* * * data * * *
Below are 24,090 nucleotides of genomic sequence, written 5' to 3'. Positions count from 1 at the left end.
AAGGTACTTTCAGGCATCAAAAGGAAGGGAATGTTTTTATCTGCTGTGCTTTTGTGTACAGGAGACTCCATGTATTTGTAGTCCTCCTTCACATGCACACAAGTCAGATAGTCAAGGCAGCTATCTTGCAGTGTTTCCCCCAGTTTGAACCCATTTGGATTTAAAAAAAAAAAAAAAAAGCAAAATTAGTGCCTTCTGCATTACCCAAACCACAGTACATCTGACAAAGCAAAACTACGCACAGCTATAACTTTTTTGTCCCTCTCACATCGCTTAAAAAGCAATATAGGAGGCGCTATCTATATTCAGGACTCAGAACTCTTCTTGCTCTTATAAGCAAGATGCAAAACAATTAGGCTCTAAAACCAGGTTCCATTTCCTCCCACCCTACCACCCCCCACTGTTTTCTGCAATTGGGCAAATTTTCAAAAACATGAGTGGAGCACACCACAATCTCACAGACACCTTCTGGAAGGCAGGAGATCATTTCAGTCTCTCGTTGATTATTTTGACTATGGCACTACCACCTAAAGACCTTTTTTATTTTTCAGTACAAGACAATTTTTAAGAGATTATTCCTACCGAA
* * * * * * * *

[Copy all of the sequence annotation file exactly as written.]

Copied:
Below are 24,090 nucleotides of genomic sequence, written 5' to 3'. Positions count from 1 at the left end.
AAGGTACTTTCAGGCATCAAAAGGAAGGGAATGTTTTTATCTGCTGTGCTTTTGTGTACAGGAGACTCCATGTATTTGTAGTCCTCCTTCACATGCACACAAGTCAGATAGTCAAGGCAGCTATCTTGCAGTGTTTCCCCCAGTTTGAACCCATTTGGATTTAAAAAAAAAAAAAAAAAGCAAAATTAGTGCCTTCTGCATTACCCAAACCACAGTACATCTGACAAAGCAAAACTACGCACAGCTATAACTTTTTTGTCCCTCTCACATCGCTTAAAAAGCAATATAGGAGGCGCTATCTATATTCAGGACTCAGAACTCTTCTTGCTCTTATAAGCAAGATGCAAAACAATTAGGCTCTAAAACCAGGTTCCATTTCCTCCCACCCTACCACCCCCCACTGTTTTCTGCAATTGGGCAAATTTTCAAAAACATGAGTGGAGCACACCACAATCTCACAGACACCTTCTGGAAGGCAGGAGATCATTTCAGTCTCTCGTTGATTATTTTGACTATGGCACTACCACCTAAAGACCTTTTTTATTTTTCAGTACAAGACAATTTTTAAGAGATTATTCCTACCGAA